This article was last updated on December 15
A set of three couples sit around an oval table, discussing the future of their newborns. A father asks, “Has anyone actually started saving for college yet?” One parent cries, “Ugh not me.” Another parent tries to explain, “No, no you got time.” But then the “smart” couple confesses and says, “On no. We’ve actually started.”
If this scenario sounds familiar, that’s because you’ve probably seen it on TV. It’s the Gerber Life College Plan commercial, which happens to air quite frequently. Without trying to sound too “Ra-Ra Gerber” (to whom I have no affiliation with), the commercial does make a valid point: The earlier you are willing to start saving for your child’s future, the easier it will be to help compensate for the continuous tuition increases. While looking into the Gerber Life College Plan is a good start, there are some other ways you can start actively investing in your child’s future the moment he or she is born. To learn how, continue reading below.
In a nutshell, a 529 plan is a state or educational institution-run savings plan that is designed to specifically help parents fund for their child’s higher education. The money cannot be retrieved by the beneficiary (your child) until he or she reaches a certain age. There are two different kinds of 529 Plans. The first is a simple savings plan. This option functions just like a 401K or IRA, meaning you have the opportunity to contribute funds tax-deferred as well as invest in stocks or bonds from a list of options. Thus, the value of your account will increase or decrease depending on your investments. The second option is acquiring a prepaid plan. This option allows you to pre-pay all (or partial) costs of an in-state public college institution. But since the cost of education changes, a pre-paid plan can be a risky choice. Either option offers tax benefits. [See more details on how 529 plans work]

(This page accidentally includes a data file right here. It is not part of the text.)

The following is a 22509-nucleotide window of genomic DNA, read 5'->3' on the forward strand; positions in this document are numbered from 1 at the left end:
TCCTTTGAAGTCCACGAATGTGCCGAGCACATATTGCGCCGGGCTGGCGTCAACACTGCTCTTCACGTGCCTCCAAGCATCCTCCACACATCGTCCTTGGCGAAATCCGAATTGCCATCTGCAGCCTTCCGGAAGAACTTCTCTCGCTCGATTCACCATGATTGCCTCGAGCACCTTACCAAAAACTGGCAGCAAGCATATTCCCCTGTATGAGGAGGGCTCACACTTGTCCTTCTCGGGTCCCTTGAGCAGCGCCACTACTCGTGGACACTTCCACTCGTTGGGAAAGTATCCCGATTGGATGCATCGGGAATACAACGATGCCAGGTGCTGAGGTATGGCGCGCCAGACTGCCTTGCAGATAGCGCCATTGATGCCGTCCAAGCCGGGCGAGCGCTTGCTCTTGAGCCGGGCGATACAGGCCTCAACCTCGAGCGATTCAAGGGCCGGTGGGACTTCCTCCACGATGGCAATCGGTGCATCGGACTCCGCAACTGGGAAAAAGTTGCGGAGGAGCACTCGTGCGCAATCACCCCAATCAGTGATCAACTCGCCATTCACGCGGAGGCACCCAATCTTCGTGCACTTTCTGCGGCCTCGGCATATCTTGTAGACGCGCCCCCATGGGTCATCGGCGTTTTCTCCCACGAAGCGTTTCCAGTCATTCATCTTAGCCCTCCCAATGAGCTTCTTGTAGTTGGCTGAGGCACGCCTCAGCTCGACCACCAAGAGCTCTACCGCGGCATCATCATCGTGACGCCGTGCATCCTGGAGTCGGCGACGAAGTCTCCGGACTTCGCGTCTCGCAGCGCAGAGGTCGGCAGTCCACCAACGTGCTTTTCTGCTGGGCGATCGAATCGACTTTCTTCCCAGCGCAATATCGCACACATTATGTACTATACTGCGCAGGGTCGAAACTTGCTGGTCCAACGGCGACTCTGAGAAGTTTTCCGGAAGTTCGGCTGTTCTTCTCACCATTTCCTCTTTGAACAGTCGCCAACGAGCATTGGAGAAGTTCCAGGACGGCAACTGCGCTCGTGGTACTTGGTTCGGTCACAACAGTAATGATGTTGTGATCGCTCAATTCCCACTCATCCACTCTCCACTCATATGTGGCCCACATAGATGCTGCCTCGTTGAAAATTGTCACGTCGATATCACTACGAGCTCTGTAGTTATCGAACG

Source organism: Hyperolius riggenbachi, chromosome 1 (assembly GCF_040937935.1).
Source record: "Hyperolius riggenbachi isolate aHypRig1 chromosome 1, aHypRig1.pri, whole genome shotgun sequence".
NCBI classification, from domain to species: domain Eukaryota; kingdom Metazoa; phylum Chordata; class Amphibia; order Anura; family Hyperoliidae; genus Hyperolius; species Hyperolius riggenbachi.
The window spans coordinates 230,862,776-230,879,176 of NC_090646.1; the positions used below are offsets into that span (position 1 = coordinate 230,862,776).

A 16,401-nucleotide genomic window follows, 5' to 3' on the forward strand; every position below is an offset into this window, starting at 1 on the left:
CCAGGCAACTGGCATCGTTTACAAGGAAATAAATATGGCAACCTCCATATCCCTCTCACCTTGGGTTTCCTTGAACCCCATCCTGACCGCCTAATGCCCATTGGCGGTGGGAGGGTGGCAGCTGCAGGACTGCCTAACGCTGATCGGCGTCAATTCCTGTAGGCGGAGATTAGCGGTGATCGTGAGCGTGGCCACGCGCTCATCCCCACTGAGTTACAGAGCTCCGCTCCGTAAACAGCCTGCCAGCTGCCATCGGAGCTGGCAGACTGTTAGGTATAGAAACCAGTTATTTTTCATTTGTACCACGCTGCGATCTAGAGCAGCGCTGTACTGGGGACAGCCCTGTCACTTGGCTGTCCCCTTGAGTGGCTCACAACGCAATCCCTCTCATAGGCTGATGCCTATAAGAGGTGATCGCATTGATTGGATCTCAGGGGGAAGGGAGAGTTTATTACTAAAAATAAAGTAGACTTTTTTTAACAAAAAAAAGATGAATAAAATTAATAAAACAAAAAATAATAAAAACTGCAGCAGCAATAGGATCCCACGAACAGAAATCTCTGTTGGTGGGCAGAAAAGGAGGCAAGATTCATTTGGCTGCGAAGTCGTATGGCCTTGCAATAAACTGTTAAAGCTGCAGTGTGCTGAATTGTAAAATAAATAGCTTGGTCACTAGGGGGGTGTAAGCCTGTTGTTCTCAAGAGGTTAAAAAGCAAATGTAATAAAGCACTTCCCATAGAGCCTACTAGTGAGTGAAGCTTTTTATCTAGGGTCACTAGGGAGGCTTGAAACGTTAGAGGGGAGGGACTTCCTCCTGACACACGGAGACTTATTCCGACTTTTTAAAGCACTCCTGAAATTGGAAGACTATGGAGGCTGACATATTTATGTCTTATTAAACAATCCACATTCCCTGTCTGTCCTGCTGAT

Coverdell Education Savings Account
A Coverdell Education Savings Account is also another IRS endorsed tax-advantaged investment account designed to help parents cover future education costs. It works very similar to a 529 plan since it grows tax free until awarded to the beneficiary; except unlike a 529 plan, contributions to the account cannot exceed more than $2,000 annually. The funds must also be used before the beneficiary turns 30 (there is no age limit on a 529 plan).
The beauty of investing in a 529 plan or a Coverdell Education Savings Account is that it will be in your name, the parent’s, so technically it doesn’t belong to the beneficiary (your child’s). This means he or she may still be eligible to receive a plethora of financial aid such as scholarships, grants, work-study, and low-interest loans. Even if you diligently save, encourage your child to find a way to pay for his or her own education.
While the options mentioned above are typically the most popular choices, remember that you can simply store funds in a regular savings account as well. Just make sure that you keep it separate and don’t tap into the account for your own personal needs. Every time you get a holiday bonus or refund check for example, put it in the savings account for your child. You should also try to cutting back on unnecessary expenses. For example, do you really need to get another car now that you paid off the old one? Instead, put the money you would to pay your car note into the savings account instead. You can end up saving a substantial amount of money by the time your child turns 18.